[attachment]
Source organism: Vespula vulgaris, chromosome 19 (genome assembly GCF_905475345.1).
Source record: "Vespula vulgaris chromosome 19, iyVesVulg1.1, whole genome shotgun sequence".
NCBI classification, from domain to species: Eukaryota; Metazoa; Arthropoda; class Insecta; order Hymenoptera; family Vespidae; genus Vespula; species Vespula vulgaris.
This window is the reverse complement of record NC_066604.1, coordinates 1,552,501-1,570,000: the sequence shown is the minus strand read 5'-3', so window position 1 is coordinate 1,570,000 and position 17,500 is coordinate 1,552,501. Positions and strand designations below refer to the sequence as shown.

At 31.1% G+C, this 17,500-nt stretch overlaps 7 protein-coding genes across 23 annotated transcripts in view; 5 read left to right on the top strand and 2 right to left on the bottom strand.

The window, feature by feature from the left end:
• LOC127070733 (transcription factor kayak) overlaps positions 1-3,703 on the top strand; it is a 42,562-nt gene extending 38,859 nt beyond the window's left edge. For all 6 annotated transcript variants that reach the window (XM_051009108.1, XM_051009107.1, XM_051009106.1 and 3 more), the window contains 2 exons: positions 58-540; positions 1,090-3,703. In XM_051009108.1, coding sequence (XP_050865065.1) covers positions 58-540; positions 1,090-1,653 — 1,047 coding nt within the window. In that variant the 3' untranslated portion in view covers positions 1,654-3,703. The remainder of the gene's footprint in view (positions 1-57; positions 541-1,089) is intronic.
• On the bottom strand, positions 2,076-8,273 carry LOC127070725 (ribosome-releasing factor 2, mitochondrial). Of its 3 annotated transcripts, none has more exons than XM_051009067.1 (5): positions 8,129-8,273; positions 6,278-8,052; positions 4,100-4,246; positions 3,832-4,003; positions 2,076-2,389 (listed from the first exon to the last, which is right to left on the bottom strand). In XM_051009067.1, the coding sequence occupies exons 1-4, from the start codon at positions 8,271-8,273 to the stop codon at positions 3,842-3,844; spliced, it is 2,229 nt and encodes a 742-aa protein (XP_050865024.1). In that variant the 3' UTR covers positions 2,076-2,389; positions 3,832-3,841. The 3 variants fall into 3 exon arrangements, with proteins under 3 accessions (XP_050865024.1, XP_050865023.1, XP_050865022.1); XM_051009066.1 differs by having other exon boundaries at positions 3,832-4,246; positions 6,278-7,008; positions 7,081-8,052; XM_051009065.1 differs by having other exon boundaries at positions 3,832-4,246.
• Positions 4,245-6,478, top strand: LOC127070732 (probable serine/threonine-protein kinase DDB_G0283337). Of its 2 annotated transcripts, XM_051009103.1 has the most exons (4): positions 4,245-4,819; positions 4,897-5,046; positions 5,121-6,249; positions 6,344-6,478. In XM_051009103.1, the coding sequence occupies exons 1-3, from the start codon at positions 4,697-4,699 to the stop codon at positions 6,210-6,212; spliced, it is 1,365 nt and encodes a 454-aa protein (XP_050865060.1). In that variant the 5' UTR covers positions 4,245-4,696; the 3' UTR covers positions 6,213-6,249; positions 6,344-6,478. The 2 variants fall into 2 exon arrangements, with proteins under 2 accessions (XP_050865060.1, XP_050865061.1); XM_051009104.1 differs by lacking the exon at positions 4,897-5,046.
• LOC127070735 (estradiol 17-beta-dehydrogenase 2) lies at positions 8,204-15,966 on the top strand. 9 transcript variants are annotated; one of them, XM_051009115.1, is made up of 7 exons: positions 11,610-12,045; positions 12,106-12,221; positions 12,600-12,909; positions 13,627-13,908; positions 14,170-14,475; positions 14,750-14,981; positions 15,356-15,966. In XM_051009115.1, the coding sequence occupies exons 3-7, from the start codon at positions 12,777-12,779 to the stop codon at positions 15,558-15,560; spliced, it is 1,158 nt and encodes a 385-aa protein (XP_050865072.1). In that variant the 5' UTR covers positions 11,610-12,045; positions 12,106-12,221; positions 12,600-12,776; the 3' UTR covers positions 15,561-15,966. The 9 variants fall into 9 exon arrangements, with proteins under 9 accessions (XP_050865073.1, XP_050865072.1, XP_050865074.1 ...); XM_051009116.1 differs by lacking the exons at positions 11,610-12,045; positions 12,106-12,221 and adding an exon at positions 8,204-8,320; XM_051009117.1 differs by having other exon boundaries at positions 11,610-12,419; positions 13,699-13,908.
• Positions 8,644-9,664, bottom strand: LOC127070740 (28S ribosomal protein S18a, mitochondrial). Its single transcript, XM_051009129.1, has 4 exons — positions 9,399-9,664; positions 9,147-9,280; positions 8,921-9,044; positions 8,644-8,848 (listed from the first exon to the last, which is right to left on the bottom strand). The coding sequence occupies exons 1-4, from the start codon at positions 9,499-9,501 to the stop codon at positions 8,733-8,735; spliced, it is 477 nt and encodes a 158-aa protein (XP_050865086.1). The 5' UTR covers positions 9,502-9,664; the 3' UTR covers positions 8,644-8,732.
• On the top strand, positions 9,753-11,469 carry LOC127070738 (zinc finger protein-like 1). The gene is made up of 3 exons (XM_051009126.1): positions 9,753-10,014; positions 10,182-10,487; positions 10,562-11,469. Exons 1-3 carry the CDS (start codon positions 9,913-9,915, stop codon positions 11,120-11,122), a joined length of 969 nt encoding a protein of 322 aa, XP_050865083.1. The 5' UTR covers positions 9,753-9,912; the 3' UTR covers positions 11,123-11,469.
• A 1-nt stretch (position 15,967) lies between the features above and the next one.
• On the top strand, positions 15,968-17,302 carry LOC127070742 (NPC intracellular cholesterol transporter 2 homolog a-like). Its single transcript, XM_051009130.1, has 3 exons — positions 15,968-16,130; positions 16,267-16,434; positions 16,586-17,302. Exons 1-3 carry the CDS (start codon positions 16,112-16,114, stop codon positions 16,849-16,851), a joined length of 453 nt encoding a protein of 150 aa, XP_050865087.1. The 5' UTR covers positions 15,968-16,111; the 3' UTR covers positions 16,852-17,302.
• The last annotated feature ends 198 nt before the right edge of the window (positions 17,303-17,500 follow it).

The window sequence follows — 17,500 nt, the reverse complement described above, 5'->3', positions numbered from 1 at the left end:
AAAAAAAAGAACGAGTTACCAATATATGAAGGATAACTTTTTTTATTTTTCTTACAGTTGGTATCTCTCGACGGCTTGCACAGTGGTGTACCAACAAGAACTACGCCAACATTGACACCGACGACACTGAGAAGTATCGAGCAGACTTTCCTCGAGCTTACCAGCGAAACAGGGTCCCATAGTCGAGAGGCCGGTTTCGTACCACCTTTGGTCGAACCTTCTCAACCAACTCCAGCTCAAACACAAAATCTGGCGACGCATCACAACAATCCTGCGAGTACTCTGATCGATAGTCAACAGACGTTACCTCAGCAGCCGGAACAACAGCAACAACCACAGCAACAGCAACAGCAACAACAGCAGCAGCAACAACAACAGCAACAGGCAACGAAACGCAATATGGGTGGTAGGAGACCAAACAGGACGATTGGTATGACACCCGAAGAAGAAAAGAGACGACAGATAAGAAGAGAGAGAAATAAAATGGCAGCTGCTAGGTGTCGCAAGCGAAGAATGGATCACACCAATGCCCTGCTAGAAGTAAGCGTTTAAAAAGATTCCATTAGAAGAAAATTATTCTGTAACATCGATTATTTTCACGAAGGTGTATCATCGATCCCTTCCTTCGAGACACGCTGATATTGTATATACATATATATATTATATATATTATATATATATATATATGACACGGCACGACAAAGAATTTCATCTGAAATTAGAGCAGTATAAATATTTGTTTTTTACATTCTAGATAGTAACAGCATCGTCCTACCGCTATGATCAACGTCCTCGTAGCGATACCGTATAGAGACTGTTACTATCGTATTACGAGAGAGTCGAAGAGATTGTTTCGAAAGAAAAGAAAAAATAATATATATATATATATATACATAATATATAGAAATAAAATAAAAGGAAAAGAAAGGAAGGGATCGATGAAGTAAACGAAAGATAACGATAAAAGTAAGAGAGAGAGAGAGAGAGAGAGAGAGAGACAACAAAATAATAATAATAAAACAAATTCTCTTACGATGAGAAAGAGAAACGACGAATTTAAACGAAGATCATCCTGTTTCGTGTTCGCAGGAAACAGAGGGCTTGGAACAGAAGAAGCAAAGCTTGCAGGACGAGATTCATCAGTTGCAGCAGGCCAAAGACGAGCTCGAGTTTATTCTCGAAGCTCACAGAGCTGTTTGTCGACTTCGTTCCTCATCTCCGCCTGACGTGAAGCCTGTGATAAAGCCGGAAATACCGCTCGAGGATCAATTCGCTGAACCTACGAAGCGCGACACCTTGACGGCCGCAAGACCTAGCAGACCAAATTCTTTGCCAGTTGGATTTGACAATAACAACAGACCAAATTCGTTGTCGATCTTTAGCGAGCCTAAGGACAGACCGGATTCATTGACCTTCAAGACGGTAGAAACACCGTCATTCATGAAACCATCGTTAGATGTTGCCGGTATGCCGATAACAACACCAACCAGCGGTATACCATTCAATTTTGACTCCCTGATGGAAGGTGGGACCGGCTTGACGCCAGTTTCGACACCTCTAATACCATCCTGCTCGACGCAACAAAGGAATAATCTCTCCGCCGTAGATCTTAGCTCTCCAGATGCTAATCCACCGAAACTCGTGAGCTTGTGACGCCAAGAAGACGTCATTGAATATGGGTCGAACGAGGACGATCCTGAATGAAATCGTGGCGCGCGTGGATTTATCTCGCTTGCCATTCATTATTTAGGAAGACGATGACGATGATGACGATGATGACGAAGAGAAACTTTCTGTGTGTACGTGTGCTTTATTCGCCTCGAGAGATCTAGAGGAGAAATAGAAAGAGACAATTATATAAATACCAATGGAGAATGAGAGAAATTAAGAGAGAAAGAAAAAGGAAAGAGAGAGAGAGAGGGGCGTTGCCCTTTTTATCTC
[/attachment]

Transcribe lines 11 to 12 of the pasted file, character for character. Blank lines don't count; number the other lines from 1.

• Positions 8,644-9,664, bottom strand: LOC127070740 (28S ribosomal protein S18a, mitochondrial). Its single transcript, XM_051009129.1, has 4 exons — positions 9,399-9,664; positions 9,147-9,280; positions 8,921-9,044; positions 8,644-8,848 (listed from the first exon to the last, which is right to left on the bottom strand). The coding sequence occupies exons 1-4, from the start codon at positions 9,499-9,501 to the stop codon at positions 8,733-8,735; spliced, it is 477 nt and encodes a 158-aa protein (XP_050865086.1). The 5' UTR covers positions 9,502-9,664; the 3' UTR covers positions 8,644-8,732.
• On the top strand, positions 9,753-11,469 carry LOC127070738 (zinc finger protein-like 1). The gene is made up of 3 exons (XM_051009126.1): positions 9,753-10,014; positions 10,182-10,487; positions 10,562-11,469. Exons 1-3 carry the CDS (start codon positions 9,913-9,915, stop codon positions 11,120-11,122), a joined length of 969 nt encoding a protein of 322 aa, XP_050865083.1. The 5' UTR covers positions 9,753-9,912; the 3' UTR covers positions 11,123-11,469.